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IMA Annual Program Year Workshop

Graphical Models, Statistical Inference, and Algorithms (GRAMSIA)

Graphical Models, Statistical Inference, and Algorithms (GRAMSIA)

May 18-22, 2015

Program Application Abstracts and Talk Materials

Massachusetts Institute of Technology | |

Stanford University | |

Massachusetts Institute of Technology | |

Georgia Institute of Technology | |

École Polytechnique Fédérale de Lausanne (EPFL) | |

University of California, Berkeley |

Graphical models are used and studied within a variety of disciplines of computer science, mathematics, and statistics. The purpose of this workshop is to highlight various mathematical questions and issues associated with graphical models and message-passing algorithms, and to bring together a group of researchers for discussion of the latest progress and challenges ahead. In addition to the substantial impact of graphical models on applied areas, they are also connected to various branches of the mathematical sciences. Rather than focusing on the applications, the primary goal is to highlight and deepen these mathematical connections. Given the range of these connections, the area has great promise for growth. More concretely, the past decade has witnessed exciting interplay between graphical models and the following branches of the mathematical sciences; given the success of this methodology, surely by 2015 the following list will have expanded to a much larger one:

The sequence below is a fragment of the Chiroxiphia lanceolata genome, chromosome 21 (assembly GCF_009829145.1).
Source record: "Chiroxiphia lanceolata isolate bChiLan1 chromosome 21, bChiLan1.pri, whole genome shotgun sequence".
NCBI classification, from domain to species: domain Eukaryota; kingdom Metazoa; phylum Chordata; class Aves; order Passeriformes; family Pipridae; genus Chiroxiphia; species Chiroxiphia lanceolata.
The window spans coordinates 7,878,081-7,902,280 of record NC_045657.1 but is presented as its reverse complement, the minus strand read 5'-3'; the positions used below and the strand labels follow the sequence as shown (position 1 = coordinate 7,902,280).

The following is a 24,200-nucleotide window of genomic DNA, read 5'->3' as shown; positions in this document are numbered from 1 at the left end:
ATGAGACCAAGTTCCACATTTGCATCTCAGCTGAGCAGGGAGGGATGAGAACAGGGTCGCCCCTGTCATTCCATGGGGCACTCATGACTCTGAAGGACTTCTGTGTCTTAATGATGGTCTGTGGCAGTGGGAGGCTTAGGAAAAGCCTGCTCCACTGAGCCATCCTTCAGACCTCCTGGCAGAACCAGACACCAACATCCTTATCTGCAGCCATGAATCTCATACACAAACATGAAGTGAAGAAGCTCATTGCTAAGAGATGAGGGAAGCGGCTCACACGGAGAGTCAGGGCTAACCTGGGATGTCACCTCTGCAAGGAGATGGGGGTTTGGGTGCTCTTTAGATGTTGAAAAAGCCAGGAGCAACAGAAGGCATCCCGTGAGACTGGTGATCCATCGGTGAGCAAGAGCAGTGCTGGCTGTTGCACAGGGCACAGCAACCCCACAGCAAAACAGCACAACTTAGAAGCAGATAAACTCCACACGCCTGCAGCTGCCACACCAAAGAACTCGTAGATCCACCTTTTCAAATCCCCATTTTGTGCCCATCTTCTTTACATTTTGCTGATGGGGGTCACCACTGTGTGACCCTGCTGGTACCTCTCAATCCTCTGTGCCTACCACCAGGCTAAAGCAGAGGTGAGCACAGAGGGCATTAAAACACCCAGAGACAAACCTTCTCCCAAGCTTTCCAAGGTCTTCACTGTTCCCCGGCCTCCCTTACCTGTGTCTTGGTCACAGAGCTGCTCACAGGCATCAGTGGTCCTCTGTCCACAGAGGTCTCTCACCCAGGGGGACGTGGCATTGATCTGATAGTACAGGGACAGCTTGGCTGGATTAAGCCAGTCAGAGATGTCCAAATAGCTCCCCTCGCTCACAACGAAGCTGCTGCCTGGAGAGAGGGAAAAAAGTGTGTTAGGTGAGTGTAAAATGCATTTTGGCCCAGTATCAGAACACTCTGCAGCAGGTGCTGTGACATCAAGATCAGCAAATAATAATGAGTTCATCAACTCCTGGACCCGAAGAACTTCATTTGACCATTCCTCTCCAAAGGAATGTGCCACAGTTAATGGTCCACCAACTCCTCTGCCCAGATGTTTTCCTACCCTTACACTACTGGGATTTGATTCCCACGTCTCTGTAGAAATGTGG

- Probabilistic methods and combinatorics—theory of weak convergence of sparse graphs (objective method), interpolation method, techniques to establish sharp thresholds for monotone properties.
- Statistical physics—belief propagation, cavity method, Bethe approximation, phase transitions, spatial and temporal correlation decay, mathematical methods for spin glass theory.
- Optimization and convex relaxations—message-passing and linear programming relaxations, variational methods, and marginal polytopes.
- Computation and theory of algorithms—Markov chain Monte Carlo algorithms, derandomization of counting algorithms, distributed computation.
- Coding theory—random code constructions, message-passing decoding, density evolution, expander graphs.
- Statistics and machine learning—inference in large—scale data models.